Jersey City Mayor to Reaffirm ‘Sanctuary City' Status as White House Threatens Funds

What to Know

  • Jersey City is officially joining cities across the U.S. as a "sanctuary city"
  • The cities don't cooperate with federal immigration officials working to identify and arrest people who are in the U.S. illegally
  • President Trump has vowed to strip federal funds from the cities; New York City stands to lose the most, about $701 million

The mayor of Jersey City plans to sign an executive order re-affirming the city’s so-called sanctuary city status at the risk of losing federal funding and support.

Mayor Steven M. Fulop will join the City Council and immigration advocates Friday as he signs the executive order, which will outline a detailed policy for the city’s police department and other city agencies who work with immigrant communities.

Lawmakers in sanctuary cities don’t cooperate with federal immigration officials working to identify and arrest those who enter the U.S. illegally.

By signing the executive order, which was drafted with help from immigration advocates and the ACLU, Jersey City joins other cities in New Jersey like Newark and Passaic as a sort of safe haven for undocumented immigrants.

The order puts the city in direct conflict with President Donald Trump, who has signed executive orders tightening immigration laws, including an order that strips sanctuary cities of federal funds. 

The order also pits the city against Gov. Chris Christie, who has vowed to punish cities in the state that harbor undocumented immigrants. 

Nearly 270,000 immigrants and refugees have entered the U.S. over the past 10 years from seven countries that President Trump named in the travel ban he announced last week. The ban sparked widespread protests last weekend, including in New Jersey and New York.

The Jersey City mayor’s office says that 40 percent of its residents are foreign-born.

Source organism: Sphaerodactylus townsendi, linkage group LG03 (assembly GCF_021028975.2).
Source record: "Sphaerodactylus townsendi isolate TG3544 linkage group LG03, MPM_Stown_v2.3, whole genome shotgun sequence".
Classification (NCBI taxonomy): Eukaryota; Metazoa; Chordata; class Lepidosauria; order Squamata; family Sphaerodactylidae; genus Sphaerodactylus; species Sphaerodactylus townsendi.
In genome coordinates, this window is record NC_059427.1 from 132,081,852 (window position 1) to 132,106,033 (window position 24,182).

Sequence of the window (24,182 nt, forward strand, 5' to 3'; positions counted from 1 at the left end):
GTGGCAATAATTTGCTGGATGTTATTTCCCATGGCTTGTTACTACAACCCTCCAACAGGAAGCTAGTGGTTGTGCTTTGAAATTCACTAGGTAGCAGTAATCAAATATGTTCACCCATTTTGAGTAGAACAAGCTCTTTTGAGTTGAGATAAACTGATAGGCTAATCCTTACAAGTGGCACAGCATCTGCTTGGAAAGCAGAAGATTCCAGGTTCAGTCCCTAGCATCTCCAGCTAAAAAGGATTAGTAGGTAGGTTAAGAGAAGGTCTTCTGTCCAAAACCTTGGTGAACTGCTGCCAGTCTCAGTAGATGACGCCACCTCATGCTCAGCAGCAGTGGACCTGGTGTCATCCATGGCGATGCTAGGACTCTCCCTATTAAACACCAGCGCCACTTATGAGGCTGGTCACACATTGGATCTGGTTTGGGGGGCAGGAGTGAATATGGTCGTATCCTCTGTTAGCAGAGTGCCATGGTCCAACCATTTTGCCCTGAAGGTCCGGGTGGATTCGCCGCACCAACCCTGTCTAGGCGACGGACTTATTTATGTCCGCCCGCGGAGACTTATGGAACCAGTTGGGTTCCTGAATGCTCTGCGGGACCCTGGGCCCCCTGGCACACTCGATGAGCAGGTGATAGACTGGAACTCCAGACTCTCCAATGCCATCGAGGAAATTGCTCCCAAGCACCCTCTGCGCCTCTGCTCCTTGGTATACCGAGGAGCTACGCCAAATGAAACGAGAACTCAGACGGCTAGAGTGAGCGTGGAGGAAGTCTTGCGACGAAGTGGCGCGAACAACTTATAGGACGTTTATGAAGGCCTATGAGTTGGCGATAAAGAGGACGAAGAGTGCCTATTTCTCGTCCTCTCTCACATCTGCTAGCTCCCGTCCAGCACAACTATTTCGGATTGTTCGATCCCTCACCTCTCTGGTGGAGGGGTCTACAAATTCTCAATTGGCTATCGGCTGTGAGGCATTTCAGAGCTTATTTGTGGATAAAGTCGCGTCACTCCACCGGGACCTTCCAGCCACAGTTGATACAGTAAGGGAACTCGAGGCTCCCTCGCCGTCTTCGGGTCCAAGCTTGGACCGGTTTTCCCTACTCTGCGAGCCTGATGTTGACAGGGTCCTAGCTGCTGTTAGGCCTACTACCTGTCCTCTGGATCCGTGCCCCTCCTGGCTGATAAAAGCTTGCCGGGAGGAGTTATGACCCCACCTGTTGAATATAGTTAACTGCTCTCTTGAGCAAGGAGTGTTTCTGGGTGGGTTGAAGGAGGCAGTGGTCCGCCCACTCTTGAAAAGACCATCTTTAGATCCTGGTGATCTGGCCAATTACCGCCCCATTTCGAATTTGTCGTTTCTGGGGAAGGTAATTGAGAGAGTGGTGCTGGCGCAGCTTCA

New York is among the six states that have accepted the most immigrants and refugees from the countries in Trump's travel ban, but thousands more have landed in less populated states like Maine, Utah and Nebraska.

Trump has already signed an executive order to withhold federal grant money from sanctuary cities, a move that has the support of Gov. Christie.

Mayor Bill de Blasio has vowed to fight Trump's executive order blocking federal grants to sanctuary cities. 

De Blasio says that instead of filling its stated purpose of increasing public safety, the executive order would undermine it by damaging police and community relations, and putting cuts first and foremost on the NYPD. 

Other sanctuary cities across the country have also vowed to fight the White House, including Los Angeles, Chicago, Boston, Philadelphia, Detroit and Washington, D.C. 

Of Trump's executive order, White House press secretary Sean Spicer said last month that "we're going to strip federal grant money from the sanctuary states and cities that harbor illegal immigrants. The American people are no longer going to have to be forced to subsidize this disregard for our laws."

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